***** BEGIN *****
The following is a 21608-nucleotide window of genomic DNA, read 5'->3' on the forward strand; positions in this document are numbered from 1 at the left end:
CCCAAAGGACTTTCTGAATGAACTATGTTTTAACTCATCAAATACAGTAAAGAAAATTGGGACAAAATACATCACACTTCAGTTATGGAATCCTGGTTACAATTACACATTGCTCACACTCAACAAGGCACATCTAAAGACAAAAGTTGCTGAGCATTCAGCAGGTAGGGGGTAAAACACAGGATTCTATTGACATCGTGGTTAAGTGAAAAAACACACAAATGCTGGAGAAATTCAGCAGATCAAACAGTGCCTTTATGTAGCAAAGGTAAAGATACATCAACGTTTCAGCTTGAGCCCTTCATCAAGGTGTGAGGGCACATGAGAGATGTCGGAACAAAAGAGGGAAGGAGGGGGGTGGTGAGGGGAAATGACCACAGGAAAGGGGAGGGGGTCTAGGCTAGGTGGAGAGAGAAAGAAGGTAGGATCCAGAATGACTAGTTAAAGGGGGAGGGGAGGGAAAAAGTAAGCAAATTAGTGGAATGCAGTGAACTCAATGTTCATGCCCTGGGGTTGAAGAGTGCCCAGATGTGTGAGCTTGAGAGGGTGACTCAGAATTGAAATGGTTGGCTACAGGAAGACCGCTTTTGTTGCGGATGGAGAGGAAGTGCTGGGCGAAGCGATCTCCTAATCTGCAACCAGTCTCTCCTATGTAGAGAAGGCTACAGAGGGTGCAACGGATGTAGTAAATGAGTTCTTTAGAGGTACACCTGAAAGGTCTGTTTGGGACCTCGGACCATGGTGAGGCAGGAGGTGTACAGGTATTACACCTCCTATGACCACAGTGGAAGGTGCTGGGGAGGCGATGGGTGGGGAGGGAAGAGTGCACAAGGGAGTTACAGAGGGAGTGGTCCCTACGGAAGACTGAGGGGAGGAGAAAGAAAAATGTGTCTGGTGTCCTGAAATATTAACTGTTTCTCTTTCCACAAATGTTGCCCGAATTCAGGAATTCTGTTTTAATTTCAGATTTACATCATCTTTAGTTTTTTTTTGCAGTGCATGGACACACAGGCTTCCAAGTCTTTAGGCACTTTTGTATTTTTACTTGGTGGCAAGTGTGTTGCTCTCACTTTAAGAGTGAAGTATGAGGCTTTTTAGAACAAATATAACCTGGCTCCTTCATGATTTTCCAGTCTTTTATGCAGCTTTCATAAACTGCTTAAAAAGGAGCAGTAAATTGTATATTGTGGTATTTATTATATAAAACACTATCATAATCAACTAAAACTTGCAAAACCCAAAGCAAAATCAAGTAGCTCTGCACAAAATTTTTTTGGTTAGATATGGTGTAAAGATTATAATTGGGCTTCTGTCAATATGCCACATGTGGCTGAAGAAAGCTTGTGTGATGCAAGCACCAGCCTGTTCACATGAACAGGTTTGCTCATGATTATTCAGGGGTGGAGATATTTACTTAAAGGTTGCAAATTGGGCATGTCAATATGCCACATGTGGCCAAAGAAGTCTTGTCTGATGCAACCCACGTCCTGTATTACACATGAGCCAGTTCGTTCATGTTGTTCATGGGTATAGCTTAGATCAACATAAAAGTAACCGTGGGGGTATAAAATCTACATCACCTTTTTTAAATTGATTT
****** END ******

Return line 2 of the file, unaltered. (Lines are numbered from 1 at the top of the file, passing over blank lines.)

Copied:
CCCAAAGGACTTTCTGAATGAACTATGTTTTAACTCATCAAATACAGTAAAGAAAATTGGGACAAAATACATCACACTTCAGTTATGGAATCCTGGTTACAATTACACATTGCTCACACTCAACAAGGCACATCTAAAGACAAAAGTTGCTGAGCATTCAGCAGGTAGGGGGTAAAACACAGGATTCTATTGACATCGTGGTTAAGTGAAAAAACACACAAATGCTGGAGAAATTCAGCAGATCAAACAGTGCCTTTATGTAGCAAAGGTAAAGATACATCAACGTTTCAGCTTGAGCCCTTCATCAAGGTGTGAGGGCACATGAGAGATGTCGGAACAAAAGAGGGAAGGAGGGGGGTGGTGAGGGGAAATGACCACAGGAAAGGGGAGGGGGTCTAGGCTAGGTGGAGAGAGAAAGAAGGTAGGATCCAGAATGACTAGTTAAAGGGGGAGGGGAGGGAAAAAGTAAGCAAATTAGTGGAATGCAGTGAACTCAATGTTCATGCCCTGGGGTTGAAGAGTGCCCAGATGTGTGAGCTTGAGAGGGTGACTCAGAATTGAAATGGTTGGCTACAGGAAGACCGCTTTTGTTGCGGATGGAGAGGAAGTGCTGGGCGAAGCGATCTCCTAATCTGCAACCAGTCTCTCCTATGTAGAGAAGGCTACAGAGGGTGCAACGGATGTAGTAAATGAGTTCTTTAGAGGTACACCTGAAAGGTCTGTTTGGGACCTCGGACCATGGTGAGGCAGGAGGTGTACAGGTATTACACCTCCTATGACCACAGTGGAAGGTGCTGGGGAGGCGATGGGTGGGGAGGGAAGAGTGCACAAGGGAGTTACAGAGGGAGTGGTCCCTACGGAAGACTGAGGGGAGGAGAAAGAAAAATGTGTCTGGTGTCCTGAAATATTAACTGTTTCTCTTTCCACAAATGTTGCCCGAATTCAGGAATTCTGTTTTAATTTCAGATTTACATCATCTTTAGTTTTTTTTTGCAGTGCATGGACACACAGGCTTCCAAGTCTTTAGGCACTTTTGTATTTTTACTTGGTGGCAAGTGTGTTGCTCTCACTTTAAGAGTGAAGTATGAGGCTTTTTAGAACAAATATAACCTGGCTCCTTCATGATTTTCCAGTCTTTTATGCAGCTTTCATAAACTGCTTAAAAAGGAGCAGTAAATTGTATATTGTGGTATTTATTATATAAAACACTATCATAATCAACTAAAACTTGCAAAACCCAAAGCAAAATCAAGTAGCTCTGCACAAAATTTTTTTGGTTAGATATGGTGTAAAGATTATAATTGGGCTTCTGTCAATATGCCACATGTGGCTGAAGAAAGCTTGTGTGATGCAAGCACCAGCCTGTTCACATGAACAGGTTTGCTCATGATTATTCAGGGGTGGAGATATTTACTTAAAGGTTGCAAATTGGGCATGTCAATATGCCACATGTGGCCAAAGAAGTCTTGTCTGATGCAACCCACGTCCTGTATTACACATGAGCCAGTTCGTTCATGTTGTTCATGGGTATAGCTTAGATCAACATAAAAGTAACCGTGGGGGTATAAAATCTACATCACCTTTTTTAAATTGATTT